Volume 12 - 2021 | https://doi.org/10.3389/fendo.2021.643539
Is HPV the Novel Target in Male Idiopathic Infertility? A Systematic Review of the Literature
- 1Unit of Andrology and Reproductive Medicine, Section of Endocrinology, Department of Medicine, Centre for Male Gamete Cryopreservation, University of Padova, Padova, Italy
- 2Unit of Gynecology and Obstetrics, Section of Physiopathology of Reproduction and IVF, Department of Surgical Sciences, S. Anna Hospital, University of Torino, Torino, Italy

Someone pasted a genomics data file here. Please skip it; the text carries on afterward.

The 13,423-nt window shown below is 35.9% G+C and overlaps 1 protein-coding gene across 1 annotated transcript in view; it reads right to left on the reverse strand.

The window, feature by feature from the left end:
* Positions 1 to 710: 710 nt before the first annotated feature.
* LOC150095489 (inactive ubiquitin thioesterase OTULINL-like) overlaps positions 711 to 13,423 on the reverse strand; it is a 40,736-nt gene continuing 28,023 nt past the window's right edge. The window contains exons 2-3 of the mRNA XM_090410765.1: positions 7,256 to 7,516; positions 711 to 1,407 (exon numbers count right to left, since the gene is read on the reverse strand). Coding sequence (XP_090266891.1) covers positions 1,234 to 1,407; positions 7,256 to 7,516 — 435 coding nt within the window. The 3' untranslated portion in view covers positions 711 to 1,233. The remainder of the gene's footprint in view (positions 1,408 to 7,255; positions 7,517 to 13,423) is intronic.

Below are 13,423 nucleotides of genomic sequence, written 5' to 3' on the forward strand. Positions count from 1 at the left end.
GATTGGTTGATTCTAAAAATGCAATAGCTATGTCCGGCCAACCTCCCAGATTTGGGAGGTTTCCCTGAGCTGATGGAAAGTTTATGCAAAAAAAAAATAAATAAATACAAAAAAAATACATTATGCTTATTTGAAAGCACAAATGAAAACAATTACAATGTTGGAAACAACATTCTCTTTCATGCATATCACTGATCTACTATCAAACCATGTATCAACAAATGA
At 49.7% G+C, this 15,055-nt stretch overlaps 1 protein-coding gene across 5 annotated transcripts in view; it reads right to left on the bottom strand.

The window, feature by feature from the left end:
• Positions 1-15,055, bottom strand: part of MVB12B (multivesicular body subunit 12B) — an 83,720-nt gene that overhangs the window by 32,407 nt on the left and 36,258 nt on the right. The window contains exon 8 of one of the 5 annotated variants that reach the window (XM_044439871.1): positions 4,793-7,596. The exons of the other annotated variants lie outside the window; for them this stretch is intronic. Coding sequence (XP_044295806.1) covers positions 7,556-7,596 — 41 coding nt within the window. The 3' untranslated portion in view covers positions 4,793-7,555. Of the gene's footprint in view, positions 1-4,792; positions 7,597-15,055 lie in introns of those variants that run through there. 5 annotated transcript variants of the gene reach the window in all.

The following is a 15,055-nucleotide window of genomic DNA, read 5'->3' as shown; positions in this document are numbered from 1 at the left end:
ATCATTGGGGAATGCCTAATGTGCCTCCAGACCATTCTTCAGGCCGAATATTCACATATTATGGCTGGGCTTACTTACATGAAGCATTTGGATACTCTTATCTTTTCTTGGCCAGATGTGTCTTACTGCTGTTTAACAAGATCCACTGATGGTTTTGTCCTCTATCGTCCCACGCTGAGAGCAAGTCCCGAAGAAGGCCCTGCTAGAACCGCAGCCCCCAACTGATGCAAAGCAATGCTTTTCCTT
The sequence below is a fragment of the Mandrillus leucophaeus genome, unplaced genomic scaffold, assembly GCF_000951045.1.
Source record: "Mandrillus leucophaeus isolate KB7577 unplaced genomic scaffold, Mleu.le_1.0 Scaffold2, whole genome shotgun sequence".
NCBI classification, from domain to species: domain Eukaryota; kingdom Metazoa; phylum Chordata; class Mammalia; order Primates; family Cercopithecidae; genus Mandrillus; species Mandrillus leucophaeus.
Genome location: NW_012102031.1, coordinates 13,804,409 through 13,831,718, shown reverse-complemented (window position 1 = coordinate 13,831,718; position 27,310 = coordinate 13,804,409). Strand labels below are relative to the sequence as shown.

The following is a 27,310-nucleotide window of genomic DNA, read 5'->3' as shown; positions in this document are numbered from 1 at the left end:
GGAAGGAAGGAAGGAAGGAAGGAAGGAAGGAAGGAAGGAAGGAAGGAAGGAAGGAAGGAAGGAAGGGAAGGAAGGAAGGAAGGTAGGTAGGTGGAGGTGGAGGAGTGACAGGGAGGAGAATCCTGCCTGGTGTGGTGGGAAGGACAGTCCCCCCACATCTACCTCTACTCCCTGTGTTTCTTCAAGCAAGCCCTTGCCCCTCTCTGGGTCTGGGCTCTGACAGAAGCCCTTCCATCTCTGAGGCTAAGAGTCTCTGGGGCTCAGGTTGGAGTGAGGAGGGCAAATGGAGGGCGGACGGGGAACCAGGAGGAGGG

Infertility is an important health problem that affects up to 16% of couples worldwide. Male infertility is responsible for about 50% of the cases, and the various causes of male infertility may be classified in pre-testicular (for example hypothalamic diseases), testicular, and post-testicular (for example obstructive pathologies of seminal ducts) causes. Sexually transmitted infections (STI) are increasingly widely accepted by researchers and clinicians as etiological factors of male infertility. In particular, several recent reports have documented the presence of HPV in seminal fluid and observed that sperm infection can also be present in sexually active asymptomatic male and infertile patients. In this review, we aimed to perform a systematic review of the whole body of literature exploring the impact of HPV infection in natural and assisted fertility outcomes, from both an experimental and a clinical point of view. Starting from in-vitro studies in animals up to in-vivo studies in humans, we aimed to study and evaluate the weight of this infection as a possible cause of idiopathic infertility in males with any known cause of conception failure.